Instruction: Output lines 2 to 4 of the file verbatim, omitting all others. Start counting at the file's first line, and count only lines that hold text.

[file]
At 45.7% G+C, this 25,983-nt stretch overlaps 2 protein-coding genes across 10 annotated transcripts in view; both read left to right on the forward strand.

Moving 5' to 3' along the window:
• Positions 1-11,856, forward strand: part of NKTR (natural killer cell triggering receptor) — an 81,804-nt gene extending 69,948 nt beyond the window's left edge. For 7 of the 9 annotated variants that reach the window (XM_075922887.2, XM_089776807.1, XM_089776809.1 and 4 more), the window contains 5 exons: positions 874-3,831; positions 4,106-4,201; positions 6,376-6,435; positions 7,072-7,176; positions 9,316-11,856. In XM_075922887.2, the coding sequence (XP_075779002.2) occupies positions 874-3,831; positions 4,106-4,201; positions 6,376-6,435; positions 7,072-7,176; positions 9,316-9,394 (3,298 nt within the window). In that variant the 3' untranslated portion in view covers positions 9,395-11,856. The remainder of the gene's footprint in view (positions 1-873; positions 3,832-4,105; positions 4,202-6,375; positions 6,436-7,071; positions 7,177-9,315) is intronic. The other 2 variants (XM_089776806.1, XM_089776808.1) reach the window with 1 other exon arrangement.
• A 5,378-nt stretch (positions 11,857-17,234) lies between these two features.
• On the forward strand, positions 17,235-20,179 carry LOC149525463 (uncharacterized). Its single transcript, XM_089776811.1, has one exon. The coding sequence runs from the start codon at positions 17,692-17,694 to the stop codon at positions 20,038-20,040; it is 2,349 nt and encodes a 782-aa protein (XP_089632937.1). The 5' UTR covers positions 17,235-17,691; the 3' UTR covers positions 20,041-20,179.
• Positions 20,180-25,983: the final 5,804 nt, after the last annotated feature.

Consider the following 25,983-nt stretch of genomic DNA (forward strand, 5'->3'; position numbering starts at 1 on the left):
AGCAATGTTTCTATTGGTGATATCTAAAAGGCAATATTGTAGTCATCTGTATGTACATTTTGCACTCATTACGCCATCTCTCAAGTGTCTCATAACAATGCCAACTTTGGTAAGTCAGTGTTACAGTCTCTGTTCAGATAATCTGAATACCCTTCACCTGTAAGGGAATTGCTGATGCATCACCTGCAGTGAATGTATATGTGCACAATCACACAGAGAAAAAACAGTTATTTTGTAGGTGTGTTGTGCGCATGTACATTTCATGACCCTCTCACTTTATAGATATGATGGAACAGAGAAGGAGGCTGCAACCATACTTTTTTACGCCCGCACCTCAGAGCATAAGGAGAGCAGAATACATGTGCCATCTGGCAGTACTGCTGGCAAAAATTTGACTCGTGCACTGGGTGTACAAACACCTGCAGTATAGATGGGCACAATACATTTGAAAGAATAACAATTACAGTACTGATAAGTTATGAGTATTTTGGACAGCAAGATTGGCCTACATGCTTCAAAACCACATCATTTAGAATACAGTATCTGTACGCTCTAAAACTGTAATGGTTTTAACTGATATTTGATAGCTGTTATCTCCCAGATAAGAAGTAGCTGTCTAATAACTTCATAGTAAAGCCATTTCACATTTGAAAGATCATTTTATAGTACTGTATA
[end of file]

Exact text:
Moving 5' to 3' along the window:
• Positions 1-11,856, forward strand: part of NKTR (natural killer cell triggering receptor) — an 81,804-nt gene extending 69,948 nt beyond the window's left edge. For 7 of the 9 annotated variants that reach the window (XM_075922887.2, XM_089776807.1, XM_089776809.1 and 4 more), the window contains 5 exons: positions 874-3,831; positions 4,106-4,201; positions 6,376-6,435; positions 7,072-7,176; positions 9,316-11,856. In XM_075922887.2, the coding sequence (XP_075779002.2) occupies positions 874-3,831; positions 4,106-4,201; positions 6,376-6,435; positions 7,072-7,176; positions 9,316-9,394 (3,298 nt within the window). In that variant the 3' untranslated portion in view covers positions 9,395-11,856. The remainder of the gene's footprint in view (positions 1-873; positions 3,832-4,105; positions 4,202-6,375; positions 6,436-7,071; positions 7,177-9,315) is intronic. The other 2 variants (XM_089776806.1, XM_089776808.1) reach the window with 1 other exon arrangement.
• A 5,378-nt stretch (positions 11,857-17,234) lies between these two features.